In determining whether the police power has been exercised in a reasonable manner, attention must be paid to the element of cost and the practical effect of the statute under consideration. Wisconsin &c. R. R. Co. v. Jacobson, 179 U. S. 287; Oregon R. R. & Navigation Co. v. Fairchild, 224 U. S. 510; Houston &c. R. R. Co. v. Dallas, 98 Texas, 396; Northern Central Railway Company's Appeal, 103 Pa. St. 621; Pennsylvania &c. R. R. v. Philadelphia & Reading R. R., 160 Pa. St. 277; Cleveland &c. Ry. Co. v. State Public Utilities Comm., 273 Illinois, 210; Connecticut Co. v. Stamford, 95 Connecticut, 26; Chicago &c. Ry. Co. v. Minneapolis, 238 Fed. Rep. 384; Chicago & Northwestern Ry. Co. v. Ochs, 249 U. S. 416.
If the present statute is sustained, there is no limit to the enormous burden that might thus be imposed upon a railroad company, short of the elimination of every grade crossing on its entire system. If an administrative body is given power to determine as a matter of fact what constitutes danger or impediment, and if its conclusion in that respect is binding on the reviewing court, except in a case where there is no evidence whatever to sustain it, then there is no limit to what might be ordered under such a statute, other than the sound discretion of the administrative body to whom is committed this vast power. [Counsel referring to and explaining the following cases in this court: New York & New England R. R. Co. v. Bristol, 151 U. S. 556; Missouri Pacific Ry. Co. v. Omaha, 235 U. S. 121; Northern Pacific Ry. Co. v. Duluth, 208 U. S. 583; St. Paul &c. Ry. Co. v. Minnesota, 214 U. S. 497; Cincinnati &c. R. R. Co. v. Connersville, 218 U. S. 336; Chicago &c. Ry. v. Minneapolis, 232 U. S. 430; Lake Shore &c. Ry. Co. v. Clough, 242 U. S. 375; Atlantic Coast Line R. R. Co. v. Goldsboro, 232 U. S. 548; Chicago &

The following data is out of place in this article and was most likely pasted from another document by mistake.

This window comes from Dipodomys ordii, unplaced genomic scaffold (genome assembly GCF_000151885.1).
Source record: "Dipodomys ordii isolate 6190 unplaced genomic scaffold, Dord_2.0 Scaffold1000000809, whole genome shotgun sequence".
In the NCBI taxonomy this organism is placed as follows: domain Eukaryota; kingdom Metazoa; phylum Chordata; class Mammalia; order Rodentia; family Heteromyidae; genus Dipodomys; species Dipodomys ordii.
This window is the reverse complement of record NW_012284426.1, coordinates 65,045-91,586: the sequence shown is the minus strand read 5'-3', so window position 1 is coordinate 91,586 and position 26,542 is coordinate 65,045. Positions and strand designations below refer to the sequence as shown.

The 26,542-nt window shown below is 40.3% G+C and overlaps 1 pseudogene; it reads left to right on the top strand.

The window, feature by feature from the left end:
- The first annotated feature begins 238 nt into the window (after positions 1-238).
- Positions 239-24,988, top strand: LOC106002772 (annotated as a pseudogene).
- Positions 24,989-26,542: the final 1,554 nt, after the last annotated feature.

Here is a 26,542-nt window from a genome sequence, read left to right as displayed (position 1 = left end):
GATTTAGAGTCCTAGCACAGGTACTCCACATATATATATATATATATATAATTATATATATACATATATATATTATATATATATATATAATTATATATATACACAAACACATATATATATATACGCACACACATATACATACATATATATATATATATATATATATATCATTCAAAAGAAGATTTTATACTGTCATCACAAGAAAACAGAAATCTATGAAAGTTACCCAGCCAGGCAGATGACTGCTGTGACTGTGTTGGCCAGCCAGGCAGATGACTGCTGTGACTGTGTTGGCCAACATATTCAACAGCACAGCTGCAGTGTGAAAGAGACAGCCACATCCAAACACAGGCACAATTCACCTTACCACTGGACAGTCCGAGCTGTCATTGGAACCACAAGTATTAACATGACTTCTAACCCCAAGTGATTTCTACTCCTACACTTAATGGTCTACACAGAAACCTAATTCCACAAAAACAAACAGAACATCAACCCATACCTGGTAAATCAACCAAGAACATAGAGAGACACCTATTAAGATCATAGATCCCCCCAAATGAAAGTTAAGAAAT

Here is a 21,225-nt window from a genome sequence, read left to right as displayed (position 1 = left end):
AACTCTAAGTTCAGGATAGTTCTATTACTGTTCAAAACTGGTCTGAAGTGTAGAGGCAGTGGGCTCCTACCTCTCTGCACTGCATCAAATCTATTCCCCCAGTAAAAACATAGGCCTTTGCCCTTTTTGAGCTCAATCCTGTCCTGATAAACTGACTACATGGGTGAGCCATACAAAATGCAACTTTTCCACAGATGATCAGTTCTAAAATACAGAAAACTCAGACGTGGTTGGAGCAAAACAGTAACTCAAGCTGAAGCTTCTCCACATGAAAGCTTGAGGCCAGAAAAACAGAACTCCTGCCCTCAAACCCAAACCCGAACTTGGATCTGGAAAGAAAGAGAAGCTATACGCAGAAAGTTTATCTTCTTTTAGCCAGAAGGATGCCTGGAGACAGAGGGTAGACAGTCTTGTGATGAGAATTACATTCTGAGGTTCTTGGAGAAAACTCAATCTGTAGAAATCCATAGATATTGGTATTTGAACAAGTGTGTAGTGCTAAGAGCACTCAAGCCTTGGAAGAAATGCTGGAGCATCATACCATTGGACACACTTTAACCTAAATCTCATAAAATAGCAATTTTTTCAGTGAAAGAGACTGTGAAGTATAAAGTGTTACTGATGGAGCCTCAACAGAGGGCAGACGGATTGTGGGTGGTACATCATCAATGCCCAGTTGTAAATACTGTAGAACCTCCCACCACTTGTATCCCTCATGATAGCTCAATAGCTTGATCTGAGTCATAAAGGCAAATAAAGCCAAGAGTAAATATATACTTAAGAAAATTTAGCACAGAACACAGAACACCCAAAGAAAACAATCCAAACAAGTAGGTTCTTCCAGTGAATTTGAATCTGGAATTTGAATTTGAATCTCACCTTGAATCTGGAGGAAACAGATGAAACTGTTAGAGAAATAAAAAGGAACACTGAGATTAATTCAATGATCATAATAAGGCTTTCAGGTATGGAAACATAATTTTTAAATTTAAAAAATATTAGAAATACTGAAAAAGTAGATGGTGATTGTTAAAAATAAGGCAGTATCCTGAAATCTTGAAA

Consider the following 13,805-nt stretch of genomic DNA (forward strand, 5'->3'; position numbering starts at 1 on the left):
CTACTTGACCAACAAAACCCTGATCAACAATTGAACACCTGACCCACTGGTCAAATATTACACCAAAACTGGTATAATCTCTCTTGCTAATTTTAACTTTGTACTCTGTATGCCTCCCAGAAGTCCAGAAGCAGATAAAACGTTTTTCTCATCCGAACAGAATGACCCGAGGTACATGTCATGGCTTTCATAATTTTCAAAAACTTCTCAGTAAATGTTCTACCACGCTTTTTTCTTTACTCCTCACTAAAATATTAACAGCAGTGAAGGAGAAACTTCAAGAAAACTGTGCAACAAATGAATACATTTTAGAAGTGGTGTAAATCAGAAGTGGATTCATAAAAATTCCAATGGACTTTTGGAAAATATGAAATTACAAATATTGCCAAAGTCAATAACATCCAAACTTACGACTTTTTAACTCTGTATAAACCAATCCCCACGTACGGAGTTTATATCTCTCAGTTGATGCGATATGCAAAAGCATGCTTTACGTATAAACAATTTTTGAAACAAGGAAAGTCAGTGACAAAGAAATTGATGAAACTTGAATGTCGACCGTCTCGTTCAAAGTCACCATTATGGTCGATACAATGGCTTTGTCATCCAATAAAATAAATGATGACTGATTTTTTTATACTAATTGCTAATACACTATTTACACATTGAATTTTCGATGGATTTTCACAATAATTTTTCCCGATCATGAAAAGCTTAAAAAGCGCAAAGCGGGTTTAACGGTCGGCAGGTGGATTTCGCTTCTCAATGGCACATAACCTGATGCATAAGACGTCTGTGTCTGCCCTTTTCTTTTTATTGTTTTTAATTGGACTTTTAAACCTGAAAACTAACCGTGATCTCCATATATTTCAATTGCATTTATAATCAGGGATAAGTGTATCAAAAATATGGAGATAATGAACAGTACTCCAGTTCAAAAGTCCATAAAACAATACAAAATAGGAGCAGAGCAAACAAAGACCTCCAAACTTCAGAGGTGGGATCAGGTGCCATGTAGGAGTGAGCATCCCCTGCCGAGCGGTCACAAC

Alton R. R. Co. v. Tranbarger, 238 U. S. 67; Great Northern Ry. Co. v. Clara City, 246 U. S. 434. Also cases of railway bridges over navigable waters: Chicago &c. Ry. Co. v. Drainage Commissioners, 200 U. S. 561; West Chicago Street R. R. Co. v. Chicago, 201 U. S. 506; Union Bridge Co. v. United States, 204 U. S. 364; Monongahela Bridge Co. v. United States, 216 U. S. 177; Hannibal Bridge Co. v. United States, 221 U. S. 194.]